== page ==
Fr. John made the second point very nicely last weekend. Advent anticipates two events, the historical birth of Jesus into this world two thousand years ago and the hoped for arrival of Jesus at the end of the age. In the context of eternity, where time is meaningless, these two events are then, now, and in our future all at the same time. Luke is proclaiming a simple, profound message. In the caldron of history, in the midst of the overlapping rule of power-hungry, ruthless, cynical individuals, Jesus enters the world. His herald, John the Baptist, quotes the poetry of Isaiah: “Prepare the way of the Lord, make straight his paths. Every valley shall be filled and every mountain and hill shall be made low. The winding roads shall be made straight, and the rough ways made smooth, and all flesh shall see the salvation of God.”
Note the striking contrast. On the one hand, we have these powerful political leaders who maintain control over the known world of the time. On the other hand, we have John the Baptist, a weird looking guy from the desert quoting a long dead wise man. Who are you inclined to listen to? If there’s one thing that God seems to love to do, it is to hide in the realm of the small and insignificant. This point is made by Luke over and over again, and nowhere more so than his infancy narratives. The stars of his story are wild men, ragged shepherds, a very poor but feisty young girl from a backwater town, and a baby born in a barn. You can’t get much more unimportant. Who are you going to listen to?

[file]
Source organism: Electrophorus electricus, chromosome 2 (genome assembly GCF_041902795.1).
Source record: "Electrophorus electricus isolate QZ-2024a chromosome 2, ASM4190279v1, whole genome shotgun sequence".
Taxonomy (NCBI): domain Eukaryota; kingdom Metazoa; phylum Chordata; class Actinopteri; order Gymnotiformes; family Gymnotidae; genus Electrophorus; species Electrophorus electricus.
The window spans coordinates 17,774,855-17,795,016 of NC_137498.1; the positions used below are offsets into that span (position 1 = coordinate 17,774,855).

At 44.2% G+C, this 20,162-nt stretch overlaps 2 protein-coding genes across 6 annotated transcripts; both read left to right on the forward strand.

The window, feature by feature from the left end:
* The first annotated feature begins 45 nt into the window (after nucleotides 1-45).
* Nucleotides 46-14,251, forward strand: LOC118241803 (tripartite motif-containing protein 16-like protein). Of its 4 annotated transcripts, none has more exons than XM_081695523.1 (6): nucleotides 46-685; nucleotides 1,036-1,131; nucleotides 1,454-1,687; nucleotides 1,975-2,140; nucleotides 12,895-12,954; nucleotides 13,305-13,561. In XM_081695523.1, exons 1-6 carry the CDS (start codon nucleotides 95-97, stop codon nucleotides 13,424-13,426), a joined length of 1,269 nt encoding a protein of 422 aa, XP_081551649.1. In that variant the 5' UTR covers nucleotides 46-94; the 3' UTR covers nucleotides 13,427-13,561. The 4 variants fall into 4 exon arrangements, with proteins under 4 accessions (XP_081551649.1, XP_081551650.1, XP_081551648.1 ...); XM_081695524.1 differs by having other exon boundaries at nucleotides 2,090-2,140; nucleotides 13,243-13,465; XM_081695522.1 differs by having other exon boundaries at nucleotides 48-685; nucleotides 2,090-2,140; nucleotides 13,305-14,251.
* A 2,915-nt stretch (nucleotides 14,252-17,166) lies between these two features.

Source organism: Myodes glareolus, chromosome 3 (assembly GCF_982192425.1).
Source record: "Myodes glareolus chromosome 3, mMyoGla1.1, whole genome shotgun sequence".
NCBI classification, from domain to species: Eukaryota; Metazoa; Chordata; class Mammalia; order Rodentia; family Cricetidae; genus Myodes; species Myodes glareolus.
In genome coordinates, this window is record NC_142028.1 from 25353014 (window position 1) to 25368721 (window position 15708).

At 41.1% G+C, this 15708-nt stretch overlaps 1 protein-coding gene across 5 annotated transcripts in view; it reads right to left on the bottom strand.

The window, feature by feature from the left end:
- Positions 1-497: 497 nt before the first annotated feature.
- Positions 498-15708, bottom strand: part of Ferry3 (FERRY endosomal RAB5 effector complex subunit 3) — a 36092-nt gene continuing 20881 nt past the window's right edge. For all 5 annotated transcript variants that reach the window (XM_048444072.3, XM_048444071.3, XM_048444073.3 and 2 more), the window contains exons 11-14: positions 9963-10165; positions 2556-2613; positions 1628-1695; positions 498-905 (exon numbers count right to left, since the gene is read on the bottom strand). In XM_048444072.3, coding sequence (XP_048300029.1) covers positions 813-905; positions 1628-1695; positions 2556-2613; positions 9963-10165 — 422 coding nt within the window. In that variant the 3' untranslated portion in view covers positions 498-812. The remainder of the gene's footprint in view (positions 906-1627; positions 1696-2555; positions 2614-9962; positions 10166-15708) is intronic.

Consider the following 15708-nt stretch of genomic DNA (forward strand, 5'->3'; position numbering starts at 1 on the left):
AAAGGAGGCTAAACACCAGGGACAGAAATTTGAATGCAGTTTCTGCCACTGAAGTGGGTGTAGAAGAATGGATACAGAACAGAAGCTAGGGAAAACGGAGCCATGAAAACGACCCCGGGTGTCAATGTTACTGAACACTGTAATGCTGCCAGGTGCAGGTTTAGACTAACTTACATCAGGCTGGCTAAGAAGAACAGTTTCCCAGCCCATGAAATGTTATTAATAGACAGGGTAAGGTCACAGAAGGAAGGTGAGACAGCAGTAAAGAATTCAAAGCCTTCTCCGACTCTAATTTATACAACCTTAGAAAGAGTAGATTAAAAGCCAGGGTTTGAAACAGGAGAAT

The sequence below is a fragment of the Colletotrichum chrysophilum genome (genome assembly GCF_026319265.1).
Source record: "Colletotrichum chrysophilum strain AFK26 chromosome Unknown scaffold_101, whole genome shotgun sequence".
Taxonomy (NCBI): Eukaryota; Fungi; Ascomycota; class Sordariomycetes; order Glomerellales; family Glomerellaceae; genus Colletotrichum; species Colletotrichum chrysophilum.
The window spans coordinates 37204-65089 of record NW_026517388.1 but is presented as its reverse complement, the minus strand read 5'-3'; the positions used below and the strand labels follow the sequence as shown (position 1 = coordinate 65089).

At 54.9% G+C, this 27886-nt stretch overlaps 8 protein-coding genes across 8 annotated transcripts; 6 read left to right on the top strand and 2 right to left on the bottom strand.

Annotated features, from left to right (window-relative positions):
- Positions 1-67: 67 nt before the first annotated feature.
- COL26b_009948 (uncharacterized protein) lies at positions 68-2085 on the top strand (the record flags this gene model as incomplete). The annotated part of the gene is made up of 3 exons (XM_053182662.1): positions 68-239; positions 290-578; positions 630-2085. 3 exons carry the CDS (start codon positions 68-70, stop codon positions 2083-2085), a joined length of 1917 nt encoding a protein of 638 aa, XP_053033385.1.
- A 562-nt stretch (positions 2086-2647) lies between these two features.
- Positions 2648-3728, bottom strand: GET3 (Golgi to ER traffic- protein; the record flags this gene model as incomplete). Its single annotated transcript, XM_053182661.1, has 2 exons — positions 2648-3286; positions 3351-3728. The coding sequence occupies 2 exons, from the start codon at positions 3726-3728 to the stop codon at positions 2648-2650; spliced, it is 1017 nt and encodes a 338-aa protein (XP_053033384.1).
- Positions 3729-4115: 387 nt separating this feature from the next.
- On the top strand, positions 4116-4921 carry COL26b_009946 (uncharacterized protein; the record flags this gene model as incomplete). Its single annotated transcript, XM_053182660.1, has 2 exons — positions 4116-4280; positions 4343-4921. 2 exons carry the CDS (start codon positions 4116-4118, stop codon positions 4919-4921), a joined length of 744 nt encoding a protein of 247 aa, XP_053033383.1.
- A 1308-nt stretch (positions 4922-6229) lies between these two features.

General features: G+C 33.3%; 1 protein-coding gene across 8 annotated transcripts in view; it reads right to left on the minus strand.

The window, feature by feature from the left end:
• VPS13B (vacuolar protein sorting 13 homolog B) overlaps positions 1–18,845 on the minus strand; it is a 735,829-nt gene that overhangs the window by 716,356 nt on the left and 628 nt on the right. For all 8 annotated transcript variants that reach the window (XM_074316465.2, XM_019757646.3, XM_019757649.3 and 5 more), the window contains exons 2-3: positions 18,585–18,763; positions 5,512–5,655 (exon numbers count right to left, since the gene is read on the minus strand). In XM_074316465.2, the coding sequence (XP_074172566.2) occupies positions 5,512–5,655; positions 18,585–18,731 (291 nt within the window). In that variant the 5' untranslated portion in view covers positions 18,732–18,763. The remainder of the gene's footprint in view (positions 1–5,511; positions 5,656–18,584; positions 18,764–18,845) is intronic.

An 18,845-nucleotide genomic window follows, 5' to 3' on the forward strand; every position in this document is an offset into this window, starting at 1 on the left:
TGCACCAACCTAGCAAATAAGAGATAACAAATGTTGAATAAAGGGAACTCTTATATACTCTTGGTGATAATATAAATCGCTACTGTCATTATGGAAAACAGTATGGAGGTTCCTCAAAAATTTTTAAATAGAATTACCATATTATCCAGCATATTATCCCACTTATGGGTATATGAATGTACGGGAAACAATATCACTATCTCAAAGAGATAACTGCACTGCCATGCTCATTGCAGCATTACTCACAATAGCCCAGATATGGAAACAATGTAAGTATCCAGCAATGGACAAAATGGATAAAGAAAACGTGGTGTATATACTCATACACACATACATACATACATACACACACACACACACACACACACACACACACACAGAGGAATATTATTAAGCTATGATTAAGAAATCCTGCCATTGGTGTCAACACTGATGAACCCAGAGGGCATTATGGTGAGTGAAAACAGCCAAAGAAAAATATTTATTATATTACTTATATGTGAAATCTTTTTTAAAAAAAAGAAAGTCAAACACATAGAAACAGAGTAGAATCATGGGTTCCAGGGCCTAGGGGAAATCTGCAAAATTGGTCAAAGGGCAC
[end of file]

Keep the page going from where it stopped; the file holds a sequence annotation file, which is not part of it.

The story of Jesus as told by Luke happened a long time ago, but the question is just the same today. Who are you going to listen to? We have plenty of politicians who are screeching to be heard. We have movie stars, sports heroes, musicians, and bloggers who measure their influence by how many Twitter followers they have. You can check out their “tweetlevel score”. So many people clamoring to be heard. If you’re paying attention to Luke’s gospel, you’ll know that God is NOT speaking through these folks, no more now than back then. Furthermore, ponder on the fact that to a great extent, each public figure cited by Luke is either an enemy of Jesus from birth, or is soon to become one. So where is God speaking today?
I’ll tell you where. Syrian refugees, the unborn, men locked away and forgotten, migrant children with undocumented parents, AIDS patients, cold and wet homeless people, drug addicts, and the hungry, thirsty, naked, sick people among us. Are we listening to these insignificant people? Are we hearing the voice of God through them? Or are we caught in the big lie that power is important?
I don’t mean to sound overly downbeat. Advent is actually a hopeful season. Just as Jesus came among us in a particular place and time under the rule of some nefarious characters, the reality is that we’ll always have nefarious characters in power. It’s unavoidable. Jesus still comes. Remember that. Jesus still comes. Put that in your tweet!
© Deacon Peter Hodsdon St. James Parish, Solana Beach